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truantry

[troo-uh n-tree] /ˈtru ən tri/
noun, plural truantries.
1.
Origin of truantry
late Middle English
1400-1450
1400-50; late Middle English; see truant, -ry
Dictionary.com Unabridged
Based on the Random House Dictionary, © Random House, Inc. 2015.
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Examples from the Web for truantry
Historical Examples
  • Such journey would be the soul of truantry and you should set out upon the road every spring when the wind comes warm.

    Journeys to Bagdad Charles S. Brooks
  • Most of us are 19admitted into truantry by the accidents, merely, of our senses.

    Journeys to Bagdad Charles S. Brooks
  • There is something rather stirring in such prodigious marshaling, but I hear you ask what this has to do with truantry.

    Journeys to Bagdad Charles S. Brooks
  • That was one thing, at least, from which my truantry protected me.

  • Then the truth came out, and, had I been only for a mild walk on the links, retribution would have overtaken my truantry.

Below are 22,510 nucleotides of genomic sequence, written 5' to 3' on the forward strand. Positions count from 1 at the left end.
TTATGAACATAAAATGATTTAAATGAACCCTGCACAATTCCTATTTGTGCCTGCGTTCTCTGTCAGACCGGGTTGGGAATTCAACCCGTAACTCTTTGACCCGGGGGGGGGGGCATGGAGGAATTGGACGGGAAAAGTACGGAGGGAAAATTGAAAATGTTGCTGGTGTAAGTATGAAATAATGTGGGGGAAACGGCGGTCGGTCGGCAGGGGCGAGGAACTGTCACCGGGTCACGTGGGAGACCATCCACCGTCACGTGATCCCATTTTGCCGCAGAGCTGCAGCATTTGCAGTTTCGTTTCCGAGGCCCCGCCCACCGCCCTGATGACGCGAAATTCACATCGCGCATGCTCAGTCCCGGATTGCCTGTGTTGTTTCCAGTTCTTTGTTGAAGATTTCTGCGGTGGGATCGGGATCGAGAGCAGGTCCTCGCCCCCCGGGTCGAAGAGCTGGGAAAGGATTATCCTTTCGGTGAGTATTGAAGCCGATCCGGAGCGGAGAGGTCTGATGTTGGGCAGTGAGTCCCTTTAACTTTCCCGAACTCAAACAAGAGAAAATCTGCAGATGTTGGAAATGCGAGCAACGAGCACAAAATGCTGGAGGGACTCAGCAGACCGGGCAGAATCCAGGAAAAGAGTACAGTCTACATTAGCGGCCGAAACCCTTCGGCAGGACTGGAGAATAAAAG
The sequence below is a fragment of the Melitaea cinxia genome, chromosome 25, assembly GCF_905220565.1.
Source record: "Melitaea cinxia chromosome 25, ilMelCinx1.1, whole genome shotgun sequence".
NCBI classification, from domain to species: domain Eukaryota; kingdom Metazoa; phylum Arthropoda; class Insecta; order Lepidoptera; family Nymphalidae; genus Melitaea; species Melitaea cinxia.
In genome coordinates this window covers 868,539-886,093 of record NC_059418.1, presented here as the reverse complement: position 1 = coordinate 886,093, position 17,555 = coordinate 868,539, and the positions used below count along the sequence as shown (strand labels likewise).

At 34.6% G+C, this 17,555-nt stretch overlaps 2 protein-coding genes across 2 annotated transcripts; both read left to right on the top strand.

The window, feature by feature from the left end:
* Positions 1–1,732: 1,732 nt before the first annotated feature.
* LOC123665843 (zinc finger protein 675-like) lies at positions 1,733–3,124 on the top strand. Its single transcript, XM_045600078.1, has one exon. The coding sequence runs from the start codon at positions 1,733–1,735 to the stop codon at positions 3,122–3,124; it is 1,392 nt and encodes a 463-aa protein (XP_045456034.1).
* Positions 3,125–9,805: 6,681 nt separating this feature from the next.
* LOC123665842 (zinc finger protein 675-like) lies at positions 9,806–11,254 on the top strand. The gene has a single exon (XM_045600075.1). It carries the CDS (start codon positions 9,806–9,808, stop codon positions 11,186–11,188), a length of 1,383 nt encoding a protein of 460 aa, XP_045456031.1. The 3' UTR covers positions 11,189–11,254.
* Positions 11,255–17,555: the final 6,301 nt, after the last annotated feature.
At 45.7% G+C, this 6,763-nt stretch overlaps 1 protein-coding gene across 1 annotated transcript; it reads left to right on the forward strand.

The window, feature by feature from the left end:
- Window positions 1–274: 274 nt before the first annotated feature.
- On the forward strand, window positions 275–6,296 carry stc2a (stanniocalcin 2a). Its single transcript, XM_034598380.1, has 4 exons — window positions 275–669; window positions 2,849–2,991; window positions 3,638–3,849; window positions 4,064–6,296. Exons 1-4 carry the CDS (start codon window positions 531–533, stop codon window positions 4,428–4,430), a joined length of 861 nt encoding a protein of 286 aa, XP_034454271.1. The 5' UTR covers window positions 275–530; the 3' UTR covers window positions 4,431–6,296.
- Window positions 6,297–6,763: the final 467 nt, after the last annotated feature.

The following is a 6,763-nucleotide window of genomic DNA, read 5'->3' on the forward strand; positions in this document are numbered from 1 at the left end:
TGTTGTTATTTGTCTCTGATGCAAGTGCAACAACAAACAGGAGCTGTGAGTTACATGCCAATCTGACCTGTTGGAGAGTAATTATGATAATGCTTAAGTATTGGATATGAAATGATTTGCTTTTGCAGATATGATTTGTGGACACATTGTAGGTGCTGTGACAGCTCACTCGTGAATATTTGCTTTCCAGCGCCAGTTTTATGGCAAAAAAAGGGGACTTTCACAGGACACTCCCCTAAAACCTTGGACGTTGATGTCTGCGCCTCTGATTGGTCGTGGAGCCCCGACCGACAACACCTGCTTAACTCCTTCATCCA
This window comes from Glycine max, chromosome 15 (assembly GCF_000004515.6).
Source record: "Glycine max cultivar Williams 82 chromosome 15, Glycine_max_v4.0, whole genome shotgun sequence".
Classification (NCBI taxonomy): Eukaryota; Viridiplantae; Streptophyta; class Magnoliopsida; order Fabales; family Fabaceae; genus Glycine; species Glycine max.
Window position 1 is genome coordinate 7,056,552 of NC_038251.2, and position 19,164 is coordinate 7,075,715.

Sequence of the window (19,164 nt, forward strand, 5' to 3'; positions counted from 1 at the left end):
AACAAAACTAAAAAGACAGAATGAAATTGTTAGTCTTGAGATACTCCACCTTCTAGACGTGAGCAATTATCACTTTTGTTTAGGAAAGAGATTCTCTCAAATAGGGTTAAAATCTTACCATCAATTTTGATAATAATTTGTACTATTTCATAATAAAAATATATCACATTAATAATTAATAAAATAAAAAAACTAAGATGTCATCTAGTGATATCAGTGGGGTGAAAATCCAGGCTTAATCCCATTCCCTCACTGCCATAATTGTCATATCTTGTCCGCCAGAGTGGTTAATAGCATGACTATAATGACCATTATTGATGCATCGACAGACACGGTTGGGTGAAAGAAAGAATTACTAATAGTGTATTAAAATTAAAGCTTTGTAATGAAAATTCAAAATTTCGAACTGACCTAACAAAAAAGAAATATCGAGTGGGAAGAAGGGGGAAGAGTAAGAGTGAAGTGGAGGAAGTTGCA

Prester John John Buchan
  • He was a little man, pale and stooped, but with a genius for truantry—a pilgrim of the Bagdad road.

    Journeys to Bagdad Charles S. Brooks
  • It was but yesterday on my return from work that I witnessed a sight that moved me pleasantly to thoughts of truantry.

    Journeys to Bagdad Charles S. Brooks
  • The child has this truantry when he plays at Indian, for he fashions the universe to his desires.

    Journeys to Bagdad Charles S. Brooks
  • Rather, the smell of the place urges me indeterminately, diffusedly, to truantry.

    Journeys to Bagdad Charles S. Brooks
  • You once suspected me of truantry from your charms—Quedo, quedo!

    The Entailed Hat George Alfred Townsend

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11
12
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